Season 1, Episode 1: “The Long Bright Dark”
It is tradition among even the darkest dramas on television to have an element of humor in its writing and storytelling. Breaking Bad, The Sopranos, even Mad Men all have a deft ear for both comedy and drama; it’s this push and pull of tension that makes these shows so highly regarded. In the first episode of HBO’s new series, True Detective, humor fails to find a place within the runtime.
Even as gory as The Walking Dead or American Horror Story can be (and as the former often frays into the bleakness True Detective owns), their sci-fi/ horror elements allow the respite of impossibility; as much realism as you can put into the shows, they will always be fantasy and in that, there is a comfort allowed to the audience.
To describe True Detective as bleak is, no doubt, an understatement. While the show features two lead characters with two varying views of the world, the character that skews towards nihilism seems to have a greater effect on the overall tone of the show. Can a show this dark, this bleak sustain viewership? In the case of True Detective, time will tell, but with a stellar cast and a nevertheless intriguing storyline, it has a lot in its favor.
We’re introduced to Louisiana Homicide Detectives Martin Hart (Woody Harrelson) and Rustin Cohle (Matthew McConaughey) three months into their partnership when they are called out to investigate a ritualistic slaying of Dora Lange. The story is framed by interviews in 2012, as the two detectives are asked to recall the investigation for police records and while most of the plot in the first episode revolves around investigating leads and clues, much like any other procedural cop show, the true conflict is centered around the philosophies of the two main characters.
Harrelson’s Martin Hart is a great “by-the-book” detective. He does his paperwork, he curbs his expectations of the case, and he more or less has his job down to a science. I wouldn’t go so far as to call him straight-laced, but he keeps his police work tidy; he’s more interested in getting it right than being flashy. It’s a welcome departure to see Harrelson play the straight man. As far back as Cheers and as recent as Catching Fire, he’s been the loose cannon and it’s nice to see him play somewhat against type.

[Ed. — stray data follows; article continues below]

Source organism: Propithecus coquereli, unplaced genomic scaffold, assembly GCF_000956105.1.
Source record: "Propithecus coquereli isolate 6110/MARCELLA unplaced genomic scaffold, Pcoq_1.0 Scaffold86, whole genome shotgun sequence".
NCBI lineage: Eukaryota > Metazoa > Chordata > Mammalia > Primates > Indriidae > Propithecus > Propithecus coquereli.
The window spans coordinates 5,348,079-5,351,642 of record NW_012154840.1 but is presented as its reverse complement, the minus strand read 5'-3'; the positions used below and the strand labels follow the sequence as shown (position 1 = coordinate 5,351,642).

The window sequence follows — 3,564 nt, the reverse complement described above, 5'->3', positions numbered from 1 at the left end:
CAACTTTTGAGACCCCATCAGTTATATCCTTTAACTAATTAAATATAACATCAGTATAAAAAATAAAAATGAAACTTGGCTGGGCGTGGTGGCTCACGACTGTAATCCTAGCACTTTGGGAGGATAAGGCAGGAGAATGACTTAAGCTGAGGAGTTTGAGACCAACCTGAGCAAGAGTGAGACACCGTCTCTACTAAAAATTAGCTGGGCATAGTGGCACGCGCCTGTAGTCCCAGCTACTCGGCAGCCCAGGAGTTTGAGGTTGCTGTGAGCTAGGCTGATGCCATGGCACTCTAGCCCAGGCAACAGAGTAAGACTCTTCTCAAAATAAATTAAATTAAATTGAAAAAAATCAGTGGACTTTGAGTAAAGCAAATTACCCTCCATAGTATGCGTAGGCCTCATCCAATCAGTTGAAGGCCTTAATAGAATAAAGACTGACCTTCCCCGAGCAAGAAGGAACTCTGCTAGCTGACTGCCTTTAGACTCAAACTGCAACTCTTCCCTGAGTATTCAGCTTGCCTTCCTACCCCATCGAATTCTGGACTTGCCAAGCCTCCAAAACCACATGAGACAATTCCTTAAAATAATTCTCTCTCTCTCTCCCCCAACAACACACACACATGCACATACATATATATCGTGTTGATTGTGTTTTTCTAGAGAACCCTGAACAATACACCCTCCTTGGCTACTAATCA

The antithesis of Hart is his relatively new partner Rustin Cohle, another role in the McConaughey Revival Tour. Cohle is probably the smartest man in any room, but he’s also the one with the biggest chip on his shoulder. His mind is similar to one that you would find with a character from Criminal Minds. He obsesses about motives and murder patterns and just the little details that go with every crime scene. The one feature of his bare bones apartment is a stack of true crime books at the side of his mattress. He treats his police work like old hat: the details he sees in everything comes to him so naturally that he virtually condescends to the people that don’t see the world the way he does. He’s a nihilist, but you almost get the sense that he wishes that there was a god and that we were on the doorstep of end times. Just so he can be done with everything and everyone.
While Woody Harrelson is great in his role, it is McConaughey’s performance that is worth more ink; perhaps it is refreshing to see McConaughey return to roles that actually look like a challenge for him. With so many years meandering around the purgatory that is the romantic comedy genre, you almost forget what he is capable of as an actor. Luckily, whether he fired his agent or just decided that chick flicks offered him very little, he seems to be back on track and this could possibly be his best role to date.
It’s not just the scenes taking place in 1995. It’s also the 2012 scenes that make the performance so spectacular. There’s a gap between his psyches of the two eras and while we don’t get a sense of why it is so, it will obviously be revealed to us in due time.
Overall, I really enjoyed True Detective. It’s moody and dark and it’s held up by two actors at the top of their game. I’m not a big fan of procedurals, so I do have concerns about getting bogged down in the step-by-step nature of the genre, but with a short run, it may be easier to swallow.